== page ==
Film Review: MEGALOMANIAC (Fantasia International Film Festival)
This year marks 25 years of Montreal’s Fantasia International Film Festival. A major event for international and independent genre film. It is a highlight of our year here at Fear Forever, as we love any film that makes us want to cover our eyes- if only we could look away! Such is true for MEGALOMANIAC, a Belgian, french language horror from award winning director and writer Karim Ouelhaj. It screened twice this festival with its director in attendance; when we come out the other side of the festival on the 3rd, I think it will be looked back on as a film that horror fans need to keep a close eye on.
The film is a gripping descent into madness combined with violence that revels in its gritty realism. MEGALOMANIAC leaving its audience disturbed is a given, but the nuanced commentary on gendered assault underlying its horrors makes MEGALOMANIAC worth experiencing.
Martha (Eline Schumacher) and her brother Felix (Benjamin Ramon) are children of “The Butcher”, a notorious serial killer who terrorised the city in the 90s until he suddenly disappeared. Now grown, they live a secluded life in his large home and have also inherited – or perhaps been cursed with – his serial killer compulsions. While Felix carries on the family legacy each night, Martha keeps her head low and endures brutal victimisation at the hands of her factory co-workers. But Martha, whose mind is fractured and increasingly delusional, is also looking forward to joining in with her brother’s work.
MEGALOMANIAC’s grim colour palette and use of confronting hyperviolence are reminiscent of the late 1990’s early 2000s New French Extremity, invoking comparisons in style and content to films such as HIGH TENSION, INSIDE and MARTYRS (which has an eerily similar opening scene). While it conjures up the iconography of past decades, MEGALOMANIAC manages to stand out as inventive. Also, its artistic elements and exploration into themes of psychosis elevate it beyond a straightforward ‘slice and dice’. The film’s supernatural components are downright spooky, but are they, as the film asks, just manifestations of trauma and shame? The special effects and makeup artistry of them are impressive.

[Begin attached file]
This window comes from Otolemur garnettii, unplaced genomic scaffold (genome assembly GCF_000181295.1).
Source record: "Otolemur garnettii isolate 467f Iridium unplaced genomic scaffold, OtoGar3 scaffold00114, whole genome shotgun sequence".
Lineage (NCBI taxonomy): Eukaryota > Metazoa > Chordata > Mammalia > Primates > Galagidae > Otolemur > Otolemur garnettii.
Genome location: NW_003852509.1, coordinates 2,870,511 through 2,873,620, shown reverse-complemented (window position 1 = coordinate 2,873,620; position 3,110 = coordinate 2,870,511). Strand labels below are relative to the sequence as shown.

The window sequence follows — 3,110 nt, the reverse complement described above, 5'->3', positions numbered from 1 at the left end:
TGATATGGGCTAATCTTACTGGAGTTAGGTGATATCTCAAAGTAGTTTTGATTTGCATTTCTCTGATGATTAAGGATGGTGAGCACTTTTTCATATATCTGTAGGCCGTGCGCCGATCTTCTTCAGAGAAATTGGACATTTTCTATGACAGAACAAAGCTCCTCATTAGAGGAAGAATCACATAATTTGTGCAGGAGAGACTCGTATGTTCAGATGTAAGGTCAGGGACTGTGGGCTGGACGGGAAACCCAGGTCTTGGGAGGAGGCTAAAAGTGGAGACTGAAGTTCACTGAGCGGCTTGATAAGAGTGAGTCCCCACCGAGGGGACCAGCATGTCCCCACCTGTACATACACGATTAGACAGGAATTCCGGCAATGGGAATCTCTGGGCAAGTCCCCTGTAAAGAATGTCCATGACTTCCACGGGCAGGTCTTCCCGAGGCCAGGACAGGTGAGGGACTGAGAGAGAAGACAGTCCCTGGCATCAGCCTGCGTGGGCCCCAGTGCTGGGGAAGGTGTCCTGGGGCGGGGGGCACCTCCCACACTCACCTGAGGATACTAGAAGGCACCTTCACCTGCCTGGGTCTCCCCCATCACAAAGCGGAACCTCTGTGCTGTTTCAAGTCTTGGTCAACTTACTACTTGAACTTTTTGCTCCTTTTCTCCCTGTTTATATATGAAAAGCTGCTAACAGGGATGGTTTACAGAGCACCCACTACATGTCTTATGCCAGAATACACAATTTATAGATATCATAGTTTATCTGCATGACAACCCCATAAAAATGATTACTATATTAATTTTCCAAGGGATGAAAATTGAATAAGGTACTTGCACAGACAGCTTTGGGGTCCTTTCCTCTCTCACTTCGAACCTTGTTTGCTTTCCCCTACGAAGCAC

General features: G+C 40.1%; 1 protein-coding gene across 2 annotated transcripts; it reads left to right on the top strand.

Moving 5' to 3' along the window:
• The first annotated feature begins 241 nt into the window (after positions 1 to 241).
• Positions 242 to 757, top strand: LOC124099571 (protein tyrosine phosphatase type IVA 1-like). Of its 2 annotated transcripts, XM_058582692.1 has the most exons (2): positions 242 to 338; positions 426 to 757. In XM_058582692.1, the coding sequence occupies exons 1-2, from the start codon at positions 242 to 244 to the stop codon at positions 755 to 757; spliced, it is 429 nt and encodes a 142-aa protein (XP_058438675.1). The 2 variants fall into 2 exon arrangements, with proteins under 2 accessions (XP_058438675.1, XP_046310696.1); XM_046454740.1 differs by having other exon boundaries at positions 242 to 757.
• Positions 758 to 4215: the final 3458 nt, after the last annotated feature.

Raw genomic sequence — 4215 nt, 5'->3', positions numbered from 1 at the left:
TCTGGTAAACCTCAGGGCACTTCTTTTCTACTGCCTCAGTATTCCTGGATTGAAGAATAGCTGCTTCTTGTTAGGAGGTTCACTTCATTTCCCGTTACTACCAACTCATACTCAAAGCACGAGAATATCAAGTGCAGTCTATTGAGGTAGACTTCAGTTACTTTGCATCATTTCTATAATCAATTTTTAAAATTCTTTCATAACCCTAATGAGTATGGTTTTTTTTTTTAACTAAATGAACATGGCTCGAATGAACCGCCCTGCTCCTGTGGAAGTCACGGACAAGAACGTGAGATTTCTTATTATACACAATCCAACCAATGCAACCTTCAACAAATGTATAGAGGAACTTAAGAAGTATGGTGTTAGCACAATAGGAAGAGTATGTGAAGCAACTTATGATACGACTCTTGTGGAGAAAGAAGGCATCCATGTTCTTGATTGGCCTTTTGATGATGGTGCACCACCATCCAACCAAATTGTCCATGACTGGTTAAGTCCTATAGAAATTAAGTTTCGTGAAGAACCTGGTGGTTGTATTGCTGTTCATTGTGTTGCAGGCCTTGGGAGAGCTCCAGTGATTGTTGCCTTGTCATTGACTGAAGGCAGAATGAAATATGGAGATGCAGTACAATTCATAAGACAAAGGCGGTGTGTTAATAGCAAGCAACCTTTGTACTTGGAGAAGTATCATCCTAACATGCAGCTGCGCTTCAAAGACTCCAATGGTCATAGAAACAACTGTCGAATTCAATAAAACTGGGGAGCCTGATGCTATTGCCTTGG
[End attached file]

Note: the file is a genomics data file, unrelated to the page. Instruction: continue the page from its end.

The film’s characterisations give it depth beyond its brutality, successfully trapping its audience into a conflict of sympathy for Martha whilst finding her disturbing. We follow from her point of view and feel as though we are complicit in her cruel acts and homicidal fantasies. It’s very emotionally effective. Eline Schumacher embodies brilliantly a character who is complex in her fragmented mental state and duality. MEGALOMANIAC avoids mental health horror cliches and instead submerges you in the task of finding out what is real and what is not. MEGALOMANIAC’s premise of a hereditary compulsion to kill sparks interesting considerations of violence against women, intergenerational trauma, and victimisation being a cycle of perpetuation and projection. It is worth stating again that Schumacher is spectacular.
As Fantasia Fest draws to a close this weekend, we look back at what has stood out to us the most, and MEGALOMANIAC cannot be ignored. In an easily digestible 100 minutes, Karim Ouelhaj has given us an intricate example of processing societal trauma through horror.
“a gripping descent into madness combined with violence that revels in its gritty realism”